An Icky Explanation For Why We Don’t Compartmentalize Men The Way We Do Women

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Group of various women

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We put women into boxes because we see them as commodities to be marketed for the benefit of men who want to easily pick up just the kind of woman they want.

That’s why we compartmentalize women as madonnas and wh*res. The tradwives and sl*ts. The girl bosses and the manic pixie dream girls. The party girls and the tomboys and the Miss Goodie Two-Shoes. The gold-diggers. The fashionistas. The maneaters and hippies and girly girls and all the rest. I could go on all day and so could you.

We have a few such boxes we put men into: Mr. Right, alphas, boy toys, incels … I’m running out already. Men are seldom turned into a commodity like that.

We don’t put men into boxes in quite the same way.

And I have a theory about that: Women have been socialized to package themselves as something a man might want to choose.

Men have not. They are seen as the choosers and women as the products to be chosen.

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This dates back to the days when we had to attract a husband to survive. When we weren’t allowed to have a career, it was important to make ourselves as appealing to men as possible so one of them would choose us and support us. That meant elaborate grooming, an expensive wardrobe, and lessons in dancing and etiquette.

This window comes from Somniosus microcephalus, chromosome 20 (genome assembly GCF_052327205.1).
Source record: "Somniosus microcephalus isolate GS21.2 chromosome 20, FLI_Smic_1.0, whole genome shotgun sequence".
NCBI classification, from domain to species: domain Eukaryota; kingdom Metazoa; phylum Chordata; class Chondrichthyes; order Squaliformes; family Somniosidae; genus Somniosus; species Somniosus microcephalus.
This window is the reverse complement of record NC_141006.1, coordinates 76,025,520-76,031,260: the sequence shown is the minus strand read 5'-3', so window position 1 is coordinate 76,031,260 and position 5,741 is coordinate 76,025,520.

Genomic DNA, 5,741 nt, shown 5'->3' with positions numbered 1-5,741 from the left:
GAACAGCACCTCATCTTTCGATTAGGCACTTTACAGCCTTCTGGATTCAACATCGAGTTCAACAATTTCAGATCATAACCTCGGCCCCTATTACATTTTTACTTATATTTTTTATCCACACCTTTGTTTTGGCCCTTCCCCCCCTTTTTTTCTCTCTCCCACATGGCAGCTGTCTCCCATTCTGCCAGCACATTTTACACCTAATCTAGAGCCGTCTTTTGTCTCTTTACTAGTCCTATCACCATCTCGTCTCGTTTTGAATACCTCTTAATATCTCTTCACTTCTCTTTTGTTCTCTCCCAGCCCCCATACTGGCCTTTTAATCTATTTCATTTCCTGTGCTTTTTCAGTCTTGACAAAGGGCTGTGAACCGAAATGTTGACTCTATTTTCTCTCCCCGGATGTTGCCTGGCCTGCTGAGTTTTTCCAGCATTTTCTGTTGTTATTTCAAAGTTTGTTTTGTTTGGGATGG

Did men have to market themselves as something women would choose? Not in the same way. Many women would accept the first man to check the boxes demanded by her station in life. Unless you were a highly sought-after beauty from a wealthy, aristocratic family, you didn’t dare take chances and risk becoming an old maid.

Men didn’t have to worry. A man could take his time. If he didn’t marry until he was much older, it was fine. If he decided as a paunchy, balding old man missing a few teeth that he was finally ready to marry a lovely young girl to provide him with an heir, that was just fine with everyone, including the lovely young girl, who was probably relieved that she was going to have someone to support her.

And if she didn’t like it? Too bad. In some cases, she had about as much say in who would marry her as a packaged product on the shelf has about who is going to buy it.

Real people aren’t just one thing.

Some feminists love to bake cookies. Some women dress to the nines when they go out but revel in their comfy yoga pants the rest of the time. Some tradwives have affairs. Some sex-positive women are happy to self-identify as "sl*ts" but settle right down into contented monogamy when they’re ready to commit to one person. No woman is just one thing. We all have many facets, and who we are changes as life happens.

Some women put great effort into their appearance when they’re young but stop making the effort after a few years. Some men claim this is a matter of women letting themselves go, or of no longer making an effort once they’ve "snagged" a man.

But that’s nonsense. They haven’t let themselves go; they have moved onto a different stage of life and no longer have time for elaborate grooming rituals. Maybe they don’t have time because they’re working a demanding job while also raising children — or perhaps they no longer feel that their self-worth depends upon their ability to maintain a certain look. And they’re under no obligation to try to maintain a certain look forever.